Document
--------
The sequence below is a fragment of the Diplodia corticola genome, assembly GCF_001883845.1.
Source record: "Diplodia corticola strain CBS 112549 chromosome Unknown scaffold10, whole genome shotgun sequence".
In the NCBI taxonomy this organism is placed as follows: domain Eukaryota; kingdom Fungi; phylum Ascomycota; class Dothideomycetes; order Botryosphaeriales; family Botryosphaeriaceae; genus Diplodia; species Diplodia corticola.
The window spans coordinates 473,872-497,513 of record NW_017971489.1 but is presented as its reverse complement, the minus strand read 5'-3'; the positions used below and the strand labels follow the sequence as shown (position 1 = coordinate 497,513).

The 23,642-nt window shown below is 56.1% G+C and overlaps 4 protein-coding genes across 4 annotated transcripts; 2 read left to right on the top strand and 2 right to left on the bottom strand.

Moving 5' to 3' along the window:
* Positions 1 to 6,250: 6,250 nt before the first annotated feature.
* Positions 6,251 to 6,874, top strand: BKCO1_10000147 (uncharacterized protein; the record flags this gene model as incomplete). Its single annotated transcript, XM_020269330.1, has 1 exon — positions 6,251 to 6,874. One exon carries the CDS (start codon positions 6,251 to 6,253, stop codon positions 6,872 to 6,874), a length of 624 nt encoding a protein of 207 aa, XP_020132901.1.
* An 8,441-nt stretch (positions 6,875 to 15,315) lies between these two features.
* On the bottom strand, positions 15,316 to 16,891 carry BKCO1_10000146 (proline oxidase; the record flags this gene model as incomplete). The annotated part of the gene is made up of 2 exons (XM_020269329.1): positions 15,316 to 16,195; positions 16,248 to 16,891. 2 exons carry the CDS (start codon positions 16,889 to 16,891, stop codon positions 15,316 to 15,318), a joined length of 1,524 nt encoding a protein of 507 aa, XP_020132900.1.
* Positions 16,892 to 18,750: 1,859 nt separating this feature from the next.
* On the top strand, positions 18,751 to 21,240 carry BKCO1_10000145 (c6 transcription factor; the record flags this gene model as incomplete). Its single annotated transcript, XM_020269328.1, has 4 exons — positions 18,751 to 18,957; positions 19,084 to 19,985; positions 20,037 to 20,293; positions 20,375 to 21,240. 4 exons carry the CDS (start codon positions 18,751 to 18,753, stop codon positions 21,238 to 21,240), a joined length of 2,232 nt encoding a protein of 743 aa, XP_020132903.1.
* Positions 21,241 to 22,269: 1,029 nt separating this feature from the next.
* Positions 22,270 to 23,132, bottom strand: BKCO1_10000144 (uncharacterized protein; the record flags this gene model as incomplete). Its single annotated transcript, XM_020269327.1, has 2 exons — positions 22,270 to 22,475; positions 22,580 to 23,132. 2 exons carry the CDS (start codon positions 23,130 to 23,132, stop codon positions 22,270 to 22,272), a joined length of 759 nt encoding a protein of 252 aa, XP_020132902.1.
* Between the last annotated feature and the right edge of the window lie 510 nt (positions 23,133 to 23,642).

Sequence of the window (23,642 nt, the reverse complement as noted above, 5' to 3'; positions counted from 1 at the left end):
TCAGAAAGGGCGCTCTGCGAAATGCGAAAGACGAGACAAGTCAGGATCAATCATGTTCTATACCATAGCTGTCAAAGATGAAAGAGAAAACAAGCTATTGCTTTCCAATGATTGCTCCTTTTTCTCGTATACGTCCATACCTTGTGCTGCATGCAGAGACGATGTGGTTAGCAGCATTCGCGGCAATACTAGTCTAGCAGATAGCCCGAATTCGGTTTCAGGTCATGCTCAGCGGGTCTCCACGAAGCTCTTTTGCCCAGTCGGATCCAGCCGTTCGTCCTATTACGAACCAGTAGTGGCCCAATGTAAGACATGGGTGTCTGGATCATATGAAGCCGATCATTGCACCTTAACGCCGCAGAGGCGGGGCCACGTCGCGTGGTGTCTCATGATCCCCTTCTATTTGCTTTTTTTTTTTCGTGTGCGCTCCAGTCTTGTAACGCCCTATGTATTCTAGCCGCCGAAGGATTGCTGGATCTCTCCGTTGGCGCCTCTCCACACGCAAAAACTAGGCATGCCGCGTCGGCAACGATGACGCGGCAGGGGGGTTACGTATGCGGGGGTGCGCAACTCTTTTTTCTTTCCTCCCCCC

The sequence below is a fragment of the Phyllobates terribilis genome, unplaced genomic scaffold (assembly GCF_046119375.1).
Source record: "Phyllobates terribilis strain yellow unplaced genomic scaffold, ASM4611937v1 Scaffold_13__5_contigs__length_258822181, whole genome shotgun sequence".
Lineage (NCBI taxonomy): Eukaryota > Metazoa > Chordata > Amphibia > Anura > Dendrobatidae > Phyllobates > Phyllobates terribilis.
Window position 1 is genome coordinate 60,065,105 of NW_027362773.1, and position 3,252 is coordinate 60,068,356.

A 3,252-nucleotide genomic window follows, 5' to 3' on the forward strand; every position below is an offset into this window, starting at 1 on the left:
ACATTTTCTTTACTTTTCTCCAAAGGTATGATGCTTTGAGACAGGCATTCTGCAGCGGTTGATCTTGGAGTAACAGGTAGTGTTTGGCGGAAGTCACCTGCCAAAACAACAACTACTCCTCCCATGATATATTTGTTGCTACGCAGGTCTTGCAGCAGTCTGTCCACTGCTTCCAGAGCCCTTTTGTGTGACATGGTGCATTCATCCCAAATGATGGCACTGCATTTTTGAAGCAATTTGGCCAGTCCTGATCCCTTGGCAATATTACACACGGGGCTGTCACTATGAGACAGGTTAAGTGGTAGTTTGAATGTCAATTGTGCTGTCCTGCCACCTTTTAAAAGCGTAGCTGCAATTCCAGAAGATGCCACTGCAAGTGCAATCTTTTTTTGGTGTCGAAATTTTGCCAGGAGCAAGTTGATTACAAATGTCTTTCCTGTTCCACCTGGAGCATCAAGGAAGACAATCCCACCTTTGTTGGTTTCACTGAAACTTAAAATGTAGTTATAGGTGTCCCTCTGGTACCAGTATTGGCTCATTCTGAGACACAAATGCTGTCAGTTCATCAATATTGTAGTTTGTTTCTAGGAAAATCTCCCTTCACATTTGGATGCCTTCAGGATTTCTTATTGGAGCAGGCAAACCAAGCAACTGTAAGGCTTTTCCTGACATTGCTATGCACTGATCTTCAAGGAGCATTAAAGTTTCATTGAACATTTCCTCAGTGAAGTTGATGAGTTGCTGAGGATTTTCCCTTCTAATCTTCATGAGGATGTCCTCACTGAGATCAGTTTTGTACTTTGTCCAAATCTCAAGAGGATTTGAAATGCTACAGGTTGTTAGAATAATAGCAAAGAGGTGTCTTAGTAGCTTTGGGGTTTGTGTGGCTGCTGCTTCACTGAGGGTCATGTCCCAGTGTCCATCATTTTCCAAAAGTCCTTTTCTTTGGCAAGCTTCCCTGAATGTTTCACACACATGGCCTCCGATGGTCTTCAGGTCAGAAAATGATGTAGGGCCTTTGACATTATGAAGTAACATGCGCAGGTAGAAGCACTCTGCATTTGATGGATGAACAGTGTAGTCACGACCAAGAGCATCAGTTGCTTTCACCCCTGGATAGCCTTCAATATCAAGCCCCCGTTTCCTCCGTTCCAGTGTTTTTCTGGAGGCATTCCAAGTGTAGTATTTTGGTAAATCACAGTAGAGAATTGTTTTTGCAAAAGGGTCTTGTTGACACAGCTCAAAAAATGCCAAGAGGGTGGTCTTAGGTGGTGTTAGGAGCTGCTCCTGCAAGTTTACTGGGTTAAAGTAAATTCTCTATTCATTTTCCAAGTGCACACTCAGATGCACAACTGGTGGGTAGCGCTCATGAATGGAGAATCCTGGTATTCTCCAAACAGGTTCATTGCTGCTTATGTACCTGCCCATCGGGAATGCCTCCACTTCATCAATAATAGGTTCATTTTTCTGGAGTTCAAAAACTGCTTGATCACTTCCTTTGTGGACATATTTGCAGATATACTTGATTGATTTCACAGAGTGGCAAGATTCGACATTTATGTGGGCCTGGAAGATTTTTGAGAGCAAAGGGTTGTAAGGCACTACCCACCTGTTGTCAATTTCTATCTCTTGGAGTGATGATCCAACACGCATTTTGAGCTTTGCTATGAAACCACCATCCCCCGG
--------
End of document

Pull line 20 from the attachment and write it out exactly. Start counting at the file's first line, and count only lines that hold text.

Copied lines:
Lineage (NCBI taxonomy): Eukaryota > Metazoa > Chordata > Amphibia > Anura > Dendrobatidae > Phyllobates > Phyllobates terribilis.